Director: John Crowley
Writer: Screenplay by Nick Hornby, based on novel by Colm Tóibín
Released: November 2015
Starring: Saoirse Ronan, Emory Cohen, Domhnall Gleeson Jim Broadbent, Julie Walters
I am ashamed how close I came to watching Tina Fey’s new movie, Sisters, rather than seeing this touching drama. (I still reckon Tina Fey is a genius, though.)
After seeing the Brooklyn trailer I was prepared to see a slow-paced, sullen and potentially grim film. But this was not the case!
I walked out of the cinema feeling uplifted, positive and encouraged. I felt as though I’d been wrapped up in a big, fat duvet, sung a lullaby while sipping on hot cocoa inside by the fire during a blizzard… It gave me the warm and fuzzies, and made me feel happy.
It’s about young Eilis Lacey (Saoirse Ronan) who is having a tough time growing up in Ireland, with not much in the way of a job, opportunities or a meaningful future.
Eilis’ sister sends her to Brooklyn to give her a chance at a better life, leaving her small family behind, devastated. However, she’s promptly set up with a job, warms to living in a loving boarding house, and meets a plucky Italian feller (Emory Cohen).
But tragedy strikes, and she must return to Ireland. This is where she meets a charming Irishman (Domhnall Gleeson), and must choose between the life she has always hoped for in Ireland with her family, and the life she has made for herself back in Brooklyn.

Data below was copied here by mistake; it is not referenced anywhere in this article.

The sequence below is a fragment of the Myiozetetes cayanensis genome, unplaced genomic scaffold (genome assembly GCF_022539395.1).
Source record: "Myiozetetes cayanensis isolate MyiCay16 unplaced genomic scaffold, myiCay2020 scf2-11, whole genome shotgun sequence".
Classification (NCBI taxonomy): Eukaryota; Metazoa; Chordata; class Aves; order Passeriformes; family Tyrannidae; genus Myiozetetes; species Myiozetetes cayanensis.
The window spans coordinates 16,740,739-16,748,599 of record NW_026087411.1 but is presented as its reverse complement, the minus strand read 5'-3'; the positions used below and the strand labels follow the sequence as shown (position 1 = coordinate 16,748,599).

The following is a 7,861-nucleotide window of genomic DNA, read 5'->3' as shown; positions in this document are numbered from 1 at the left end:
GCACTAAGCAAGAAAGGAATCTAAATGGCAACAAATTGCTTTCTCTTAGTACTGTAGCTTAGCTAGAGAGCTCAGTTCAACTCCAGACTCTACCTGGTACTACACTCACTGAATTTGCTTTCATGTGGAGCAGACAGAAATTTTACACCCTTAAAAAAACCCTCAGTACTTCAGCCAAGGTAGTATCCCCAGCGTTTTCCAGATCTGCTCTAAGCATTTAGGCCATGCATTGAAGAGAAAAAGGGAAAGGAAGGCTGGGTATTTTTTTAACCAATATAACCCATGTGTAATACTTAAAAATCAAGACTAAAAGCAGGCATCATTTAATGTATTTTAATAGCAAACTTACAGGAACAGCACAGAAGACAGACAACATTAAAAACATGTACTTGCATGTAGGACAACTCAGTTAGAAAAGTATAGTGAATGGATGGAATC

Father Flood: Homesickness is like most sicknesses, it will pass. It will make you feel wretched, and then it will move on to someone else.
Based in the 1950s, Brooklyn is a bright, feel-good movie with beautiful dresses and make-up, as well as having an incredibly romantic storyline.
It’s another screenplay masterpiece by the amazing Nick Horny (About A Boy, Wild). It has fantastic lines from Julie Walters’ character, Mrs. Keogh – I adore her. I can’t express how perfect she was for this motherly role, keeping the film upbeat and comforting.
Mrs. Keogh: I’ll tell you this much: I am going to ask Father Flood to preach a sermon on the dangers of giddiness. I now see that giddiness is the eighth deadly sin. A giddy girl is every bit as evil as a slothful man, and the noise she makes is a lot worse. Now, enough.
Mrs. Keogh: [in response to someone saying ‘oh God’ to stockings at a store called Bartocci’s] I’ll thank you to keep His name out of a conversation about nylons, thank you very much. He might be everywhere, but He’s not in Bartocci’s on sale day.
A heart-wrenching, relatable and deeply emotional story. I loved it. I laughed, I sobbed (wait for the part where the homeless man sings – I got chills), I was totally engaged from beginning to end.
If I must be so picky, though… The second half of the movie – where she returns to Ireland – lacks the intensity of the first half. It didn’t so much sag, but it did slow in pace a tad, making it a little unclear how conflicted she really is about whether she should stay or leave.
Nevertheless, this is a movie I wish I could watch again and again, to fully immerse myself in the 1950s culture, beautiful lighting and cinematography… And drool every time Tony the Italian man spoke in a dreamy Brooklyn accent.
It tugs on the heart-strings, for sure.
Jodie’s rating: 8/10